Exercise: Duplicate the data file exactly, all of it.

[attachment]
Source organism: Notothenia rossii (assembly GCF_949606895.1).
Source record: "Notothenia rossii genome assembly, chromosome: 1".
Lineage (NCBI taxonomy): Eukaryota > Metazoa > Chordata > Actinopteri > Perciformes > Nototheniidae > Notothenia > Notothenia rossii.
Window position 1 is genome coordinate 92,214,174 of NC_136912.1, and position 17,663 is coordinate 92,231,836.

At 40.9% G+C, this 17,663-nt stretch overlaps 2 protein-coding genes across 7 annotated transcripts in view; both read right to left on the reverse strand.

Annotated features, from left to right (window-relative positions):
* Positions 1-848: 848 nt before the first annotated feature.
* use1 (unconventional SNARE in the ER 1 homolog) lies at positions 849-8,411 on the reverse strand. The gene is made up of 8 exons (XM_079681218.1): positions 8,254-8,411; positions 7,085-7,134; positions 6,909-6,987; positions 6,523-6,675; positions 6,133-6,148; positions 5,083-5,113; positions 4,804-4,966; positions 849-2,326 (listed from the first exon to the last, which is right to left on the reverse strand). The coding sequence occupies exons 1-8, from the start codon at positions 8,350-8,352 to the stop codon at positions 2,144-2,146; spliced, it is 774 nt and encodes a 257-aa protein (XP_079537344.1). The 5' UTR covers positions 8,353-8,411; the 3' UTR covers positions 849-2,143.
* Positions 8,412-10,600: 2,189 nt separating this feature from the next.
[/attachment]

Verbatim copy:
Source organism: Notothenia rossii (assembly GCF_949606895.1).
Source record: "Notothenia rossii genome assembly, chromosome: 1".
Lineage (NCBI taxonomy): Eukaryota > Metazoa > Chordata > Actinopteri > Perciformes > Nototheniidae > Notothenia > Notothenia rossii.
Window position 1 is genome coordinate 92,214,174 of NC_136912.1, and position 17,663 is coordinate 92,231,836.

At 40.9% G+C, this 17,663-nt stretch overlaps 2 protein-coding genes across 7 annotated transcripts in view; both read right to left on the reverse strand.

Annotated features, from left to right (window-relative positions):
* Positions 1-848: 848 nt before the first annotated feature.
* use1 (unconventional SNARE in the ER 1 homolog) lies at positions 849-8,411 on the reverse strand. The gene is made up of 8 exons (XM_079681218.1): positions 8,254-8,411; positions 7,085-7,134; positions 6,909-6,987; positions 6,523-6,675; positions 6,133-6,148; positions 5,083-5,113; positions 4,804-4,966; positions 849-2,326 (listed from the first exon to the last, which is right to left on the reverse strand). The coding sequence occupies exons 1-8, from the start codon at positions 8,350-8,352 to the stop codon at positions 2,144-2,146; spliced, it is 774 nt and encodes a 257-aa protein (XP_079537344.1). The 5' UTR covers positions 8,353-8,411; the 3' UTR covers positions 849-2,143.
* Positions 8,412-10,600: 2,189 nt separating this feature from the next.